Eight of the 13 members of the D.C. City Council say they are opposed to the gambling measure set for referendum next Tuesday that would establish a legal numbers game here and sanction betting on jai alai and dog racing.

Members of the council majority said they are opposed to the measure, written by gambling proponents, for several reasons, but chiefly because of the authority that would be granted to a new and powerful five-member Gambling Control Board.

Several council members said that do not like the facts that profits from the legalized wagering -- possibly $35 million a year -- would not go directly to the city treasury, and that the board could bypass normal budgetary procedures and direct funds to various city agencies or private nonprofit groups. These opponents say the mayor and City Council would have only veto power over those allocations.

"The money will not be received in the same way as the normal budget process," said council member Charlene Drew Jarvis (D-Ward 4). The provisions of the gambling proposal "really put a lot of the distribution of gambling revenue outside the direct control of the council. The gaming board will really be an independent board."

Another opponent of the initiative, council member Wilhelmina J. Rolark (d-Ward 8), described the gambling proposal as "programmed for failure," while council member Hilda Mason (Statehood-At large) said she does not "think District money ought to be handled" in the way proposed in the initiative.

Under the 43-page gambling proposal that voters will be enacting if a majority approves, the Gaming Control Board would be given broad authority to set regulations concerning legalized gambling in the city. The board also would award potentially lucrative contracts to operate daily numbers and lottery games and decide which companies could stage dog racing and jai alai. The five gaming board members would be appointed by the mayor with the consent of the City Council.

The gambling board would have a chairman who is paid $18,000 annually, four other members paid $15,000 a year and an executive director paid at least $47,900 a year. Some gambling opponents object to the fact that start-up costs for legalized gambling here, which could amount to $300,000, would come out of the D.C. treasury.

But the chief objections raised by several of the council members to the gaming board's authority center on its control over the million of dollars in expected gambling revenue.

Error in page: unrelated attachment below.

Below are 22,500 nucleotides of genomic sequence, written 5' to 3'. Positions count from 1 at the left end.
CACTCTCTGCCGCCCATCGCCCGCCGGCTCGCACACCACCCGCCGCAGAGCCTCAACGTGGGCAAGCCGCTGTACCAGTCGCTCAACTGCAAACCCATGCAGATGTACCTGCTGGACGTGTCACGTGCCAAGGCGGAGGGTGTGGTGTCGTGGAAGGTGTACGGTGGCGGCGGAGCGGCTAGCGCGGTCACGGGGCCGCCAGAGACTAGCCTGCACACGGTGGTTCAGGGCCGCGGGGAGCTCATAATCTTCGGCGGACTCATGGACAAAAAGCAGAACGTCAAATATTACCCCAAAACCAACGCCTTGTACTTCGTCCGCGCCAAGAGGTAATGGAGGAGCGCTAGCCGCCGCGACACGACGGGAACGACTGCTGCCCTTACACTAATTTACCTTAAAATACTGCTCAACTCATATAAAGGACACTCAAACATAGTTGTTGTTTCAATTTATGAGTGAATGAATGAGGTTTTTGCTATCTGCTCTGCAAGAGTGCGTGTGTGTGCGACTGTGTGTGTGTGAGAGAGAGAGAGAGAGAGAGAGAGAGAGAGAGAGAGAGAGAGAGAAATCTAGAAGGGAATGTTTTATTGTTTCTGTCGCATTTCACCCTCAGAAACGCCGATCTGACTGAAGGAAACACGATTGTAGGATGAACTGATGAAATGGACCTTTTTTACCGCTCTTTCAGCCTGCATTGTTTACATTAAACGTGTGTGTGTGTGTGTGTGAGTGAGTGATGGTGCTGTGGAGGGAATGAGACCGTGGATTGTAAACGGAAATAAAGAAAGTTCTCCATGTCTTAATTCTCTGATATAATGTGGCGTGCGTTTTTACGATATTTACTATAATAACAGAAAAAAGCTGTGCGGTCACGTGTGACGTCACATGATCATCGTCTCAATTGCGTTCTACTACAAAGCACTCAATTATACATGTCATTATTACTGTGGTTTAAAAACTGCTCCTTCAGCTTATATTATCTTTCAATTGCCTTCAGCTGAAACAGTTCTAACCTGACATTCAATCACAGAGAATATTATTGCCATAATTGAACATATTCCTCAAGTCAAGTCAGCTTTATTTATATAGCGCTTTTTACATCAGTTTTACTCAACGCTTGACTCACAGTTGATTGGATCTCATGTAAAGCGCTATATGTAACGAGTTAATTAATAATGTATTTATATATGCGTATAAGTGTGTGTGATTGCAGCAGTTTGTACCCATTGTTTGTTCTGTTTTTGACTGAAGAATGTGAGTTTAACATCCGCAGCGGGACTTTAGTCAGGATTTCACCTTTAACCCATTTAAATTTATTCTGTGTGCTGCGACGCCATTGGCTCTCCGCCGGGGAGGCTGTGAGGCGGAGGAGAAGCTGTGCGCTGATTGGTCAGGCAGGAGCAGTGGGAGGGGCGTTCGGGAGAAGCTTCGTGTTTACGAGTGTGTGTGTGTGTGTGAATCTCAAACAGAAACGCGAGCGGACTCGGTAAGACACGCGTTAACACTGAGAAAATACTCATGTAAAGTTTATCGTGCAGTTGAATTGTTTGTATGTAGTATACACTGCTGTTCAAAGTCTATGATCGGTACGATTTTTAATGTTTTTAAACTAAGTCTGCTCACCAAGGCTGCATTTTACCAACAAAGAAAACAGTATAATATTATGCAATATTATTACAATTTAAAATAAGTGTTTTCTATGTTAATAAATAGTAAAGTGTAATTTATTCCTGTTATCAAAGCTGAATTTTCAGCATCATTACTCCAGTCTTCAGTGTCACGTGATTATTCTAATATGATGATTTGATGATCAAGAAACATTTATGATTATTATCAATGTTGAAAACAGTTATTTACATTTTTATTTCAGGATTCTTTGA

Under the proposal, the gaming board would decide, "with the approval of the mayor, and the advice and consent of the council," how to distribute the betting profits.

While most states send their gambling revenue directly to their treasuries, the D.C. wagering law calls for the money to be disbursed to three categories: private, nonprofit groups providing services for D.C. residents, private and public special education programs and authorized, but unfunded, D.C. government programs.

The law does not specify what percentage each category would get, but the D.C. Gambling Study Commission recommended that the unfunded programs get half the pot and that special education and the nonprofit groups split the rest.

Council member John Ray (D-At Lrge) and other council gambling opponents said they think the gaming board's authority to suggest where the money should be spent is an abuse of the normal budgeting process. Ordinary the major sends the council his budget proposal and then the council considers it at public hearings.

Mayor Marion Barry, a gambling proponent when he was a city councilman, privately supports the gambling proposal, but has taken no public stance on the referendum.

The proposed law does not spell out how the gaming board should resolve conflict with the mayor and council over how to spend gambling revenue. But Brant Coopersmith, chairman of the umbrella group supporting legalized gambling here, said he does not foresee any further problems.

"I can't see the board disagreeing with something the mayor and the council want to do," Coopersmith said.

The gaming board "would hopefully" set regulations before starting gambling in the city that would spell out exactly how to resolve conflicts over how to spend the money, he added.

Coopersmith said gambling proponents wanted the gambling revenue handled differently from general city money so as to distinguish "voluntary money from gambling from mandatory taxation" that goes to the city treasury.

Council member William Spaulding (D-Ward 5) bottled up in committee last year a proposal for an advisory gambling referendum and then the council declined to discharge the measure so the entire panel could vote on it. The advisory referendum would only have sampled opinion and not enacted legalized gambling.

The eight council members who say they oppose the initiative are Nadine P. Winter (D-Ward 6), John Wilson (D-Ward 2), Jerry A. Moore Jr. (R-At Large), Jarvis, Rolark, Mason, Ray and Spaulding.

The other five council members -- Chairman Arrington Dixon, David A. Clarke (D-Ward 1), Polly Shackleton (D-Ward 3), Betty Ann Kane (D-At Large) and Willie j. Hardy (D-Ward 7) -- support the initiative.

Several of the council's gambling proponents said they see the measure as a much-needed source of revenue for the cash-strapped city, which is now facing a $170-million budget deficit this year.